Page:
Our minds have been forced into survival mode. Into a forever “on” state, constantly planning and preparing the best way to protect our health, our sanity, our family, our businesses and our finances. But this overwhelming new noise has made it harder than ever to truly be able to focus and prioritize. To silence some of the noise and determine what is more important – and most impactful – to concentrate our efforts on.
As pressure builds for us to be more productive, faster and smarter in order to navigate the current climate, here are five things I have adopted that help me to switch off the clutter and focus on what really matters:
Start the day as best as you can
I’ve always been a fan of a morning routine and the significance of sticking to this has increased through the pandemic. Kicking off every day with a few choice actions gives me a clear head and the footing to be able to handle any battles the day could hurl at me.
My routine consists of:
1. I start the morning with a serenity prayer asking for strength and courage to get me through everything within my grasp, and acceptance for those matters which cannot be changed. There is so much unknown at the moment and like many business owners, I struggle with the sense of not being in control. The serenity prayer is my way of telling myself it’s OK to not have a grasp on everything and instead, focus all of my efforts into what is within my reach— specifically, the few things that will make the biggest impact.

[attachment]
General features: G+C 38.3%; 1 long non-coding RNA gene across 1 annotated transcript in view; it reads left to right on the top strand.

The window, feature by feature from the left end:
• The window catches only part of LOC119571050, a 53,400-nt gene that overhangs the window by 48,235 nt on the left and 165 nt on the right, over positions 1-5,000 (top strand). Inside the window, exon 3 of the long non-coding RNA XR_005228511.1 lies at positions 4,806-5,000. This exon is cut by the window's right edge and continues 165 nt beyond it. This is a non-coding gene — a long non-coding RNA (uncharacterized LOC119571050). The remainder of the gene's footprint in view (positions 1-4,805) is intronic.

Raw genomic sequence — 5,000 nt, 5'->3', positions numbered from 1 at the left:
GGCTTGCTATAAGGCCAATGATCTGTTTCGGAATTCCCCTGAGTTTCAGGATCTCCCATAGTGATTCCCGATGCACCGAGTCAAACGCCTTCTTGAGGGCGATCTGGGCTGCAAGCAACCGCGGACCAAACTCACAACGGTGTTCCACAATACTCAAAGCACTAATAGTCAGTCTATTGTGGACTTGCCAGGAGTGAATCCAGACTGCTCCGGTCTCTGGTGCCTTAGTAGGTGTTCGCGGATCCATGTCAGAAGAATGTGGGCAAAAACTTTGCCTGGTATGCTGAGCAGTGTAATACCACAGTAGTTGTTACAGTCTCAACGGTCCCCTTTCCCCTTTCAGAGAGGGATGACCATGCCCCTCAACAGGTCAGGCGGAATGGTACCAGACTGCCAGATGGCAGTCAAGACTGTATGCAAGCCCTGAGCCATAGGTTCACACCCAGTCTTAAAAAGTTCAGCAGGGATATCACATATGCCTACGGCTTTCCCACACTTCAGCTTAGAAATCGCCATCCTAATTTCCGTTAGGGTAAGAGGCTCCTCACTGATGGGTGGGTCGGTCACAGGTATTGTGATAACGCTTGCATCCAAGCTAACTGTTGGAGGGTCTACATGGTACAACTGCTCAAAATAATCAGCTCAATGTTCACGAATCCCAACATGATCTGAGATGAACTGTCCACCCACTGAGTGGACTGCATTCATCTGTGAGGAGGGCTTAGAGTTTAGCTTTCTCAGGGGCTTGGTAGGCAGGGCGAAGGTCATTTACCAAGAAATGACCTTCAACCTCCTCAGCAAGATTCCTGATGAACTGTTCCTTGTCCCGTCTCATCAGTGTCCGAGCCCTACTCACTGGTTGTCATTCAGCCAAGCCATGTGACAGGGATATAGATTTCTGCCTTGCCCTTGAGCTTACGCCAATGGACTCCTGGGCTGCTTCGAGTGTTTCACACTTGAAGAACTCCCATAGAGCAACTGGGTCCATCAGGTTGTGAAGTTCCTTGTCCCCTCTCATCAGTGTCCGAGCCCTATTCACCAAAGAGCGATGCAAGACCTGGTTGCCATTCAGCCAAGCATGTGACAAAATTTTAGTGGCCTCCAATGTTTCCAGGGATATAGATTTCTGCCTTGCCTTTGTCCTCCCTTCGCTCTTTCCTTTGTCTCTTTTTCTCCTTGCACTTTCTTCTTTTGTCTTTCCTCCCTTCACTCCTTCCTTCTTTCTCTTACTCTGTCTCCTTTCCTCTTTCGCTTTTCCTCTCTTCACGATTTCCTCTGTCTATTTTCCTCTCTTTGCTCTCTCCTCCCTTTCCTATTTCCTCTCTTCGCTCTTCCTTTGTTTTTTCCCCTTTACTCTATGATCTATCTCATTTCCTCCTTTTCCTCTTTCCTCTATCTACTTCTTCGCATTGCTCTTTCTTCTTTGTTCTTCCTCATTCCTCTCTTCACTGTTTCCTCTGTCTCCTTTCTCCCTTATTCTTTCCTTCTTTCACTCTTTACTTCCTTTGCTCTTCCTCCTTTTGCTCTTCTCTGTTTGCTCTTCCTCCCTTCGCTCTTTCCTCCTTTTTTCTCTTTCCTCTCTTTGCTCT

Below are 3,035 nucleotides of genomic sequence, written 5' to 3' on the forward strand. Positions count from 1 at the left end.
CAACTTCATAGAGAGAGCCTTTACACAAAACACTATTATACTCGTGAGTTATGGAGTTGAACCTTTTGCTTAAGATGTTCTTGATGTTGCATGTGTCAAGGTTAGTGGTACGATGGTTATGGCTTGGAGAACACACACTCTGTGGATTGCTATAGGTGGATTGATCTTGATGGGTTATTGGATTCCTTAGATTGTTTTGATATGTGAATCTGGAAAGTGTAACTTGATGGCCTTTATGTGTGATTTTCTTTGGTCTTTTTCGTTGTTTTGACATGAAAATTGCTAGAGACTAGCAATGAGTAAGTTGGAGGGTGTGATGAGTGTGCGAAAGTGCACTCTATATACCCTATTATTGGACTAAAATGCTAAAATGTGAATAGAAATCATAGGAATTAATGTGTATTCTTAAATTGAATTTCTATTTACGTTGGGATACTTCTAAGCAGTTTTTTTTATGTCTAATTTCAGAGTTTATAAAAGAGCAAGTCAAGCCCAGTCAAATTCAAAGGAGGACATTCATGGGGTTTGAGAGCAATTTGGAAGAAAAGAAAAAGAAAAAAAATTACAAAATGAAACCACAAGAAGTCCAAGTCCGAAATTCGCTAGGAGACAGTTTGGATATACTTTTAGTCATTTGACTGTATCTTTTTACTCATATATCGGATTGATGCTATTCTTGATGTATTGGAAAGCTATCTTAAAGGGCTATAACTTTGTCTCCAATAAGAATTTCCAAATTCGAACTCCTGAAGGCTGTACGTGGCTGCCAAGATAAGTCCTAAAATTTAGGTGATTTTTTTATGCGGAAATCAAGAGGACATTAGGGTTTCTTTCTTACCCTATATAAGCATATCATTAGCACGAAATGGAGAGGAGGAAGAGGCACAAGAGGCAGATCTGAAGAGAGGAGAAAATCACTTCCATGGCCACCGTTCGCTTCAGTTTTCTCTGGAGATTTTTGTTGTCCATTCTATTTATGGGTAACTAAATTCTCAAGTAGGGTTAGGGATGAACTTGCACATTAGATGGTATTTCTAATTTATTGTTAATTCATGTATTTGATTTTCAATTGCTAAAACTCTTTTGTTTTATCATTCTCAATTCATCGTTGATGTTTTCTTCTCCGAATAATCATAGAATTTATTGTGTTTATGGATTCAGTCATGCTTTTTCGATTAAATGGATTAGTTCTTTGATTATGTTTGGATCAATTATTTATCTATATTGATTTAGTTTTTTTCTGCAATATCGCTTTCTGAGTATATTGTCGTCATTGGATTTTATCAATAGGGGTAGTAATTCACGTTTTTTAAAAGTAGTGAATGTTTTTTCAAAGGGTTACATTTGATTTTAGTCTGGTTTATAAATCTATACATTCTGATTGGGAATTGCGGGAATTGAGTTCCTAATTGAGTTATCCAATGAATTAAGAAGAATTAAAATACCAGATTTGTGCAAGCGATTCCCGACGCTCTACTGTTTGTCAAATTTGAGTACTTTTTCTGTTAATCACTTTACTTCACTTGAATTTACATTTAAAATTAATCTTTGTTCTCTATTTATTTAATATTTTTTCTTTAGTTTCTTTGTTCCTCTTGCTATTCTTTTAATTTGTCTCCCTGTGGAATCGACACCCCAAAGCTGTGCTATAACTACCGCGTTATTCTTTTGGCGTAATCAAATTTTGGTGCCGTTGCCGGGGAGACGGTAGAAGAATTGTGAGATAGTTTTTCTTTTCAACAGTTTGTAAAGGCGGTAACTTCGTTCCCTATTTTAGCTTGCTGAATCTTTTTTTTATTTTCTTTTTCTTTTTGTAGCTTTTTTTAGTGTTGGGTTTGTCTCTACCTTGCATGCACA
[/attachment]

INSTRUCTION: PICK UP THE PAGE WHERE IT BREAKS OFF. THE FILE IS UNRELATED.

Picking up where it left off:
2. Secondly, I have a big cup of freshly-squeezed lemon water. I recently transitioned from coffee first thing to lemon water and it both hydrates and nourishes the body, while ensuring I don’t have that mid-morning caffeine crash.
3. Finally, I finish my morning routine with some form of exercise – whether it’s a full-blown, sweat-inducing workout, a bike ride or a leisurely walk. It’s a form of mindfulness movement that means every day I have a portion of time allocated to myself and my health.
Set boundaries with the news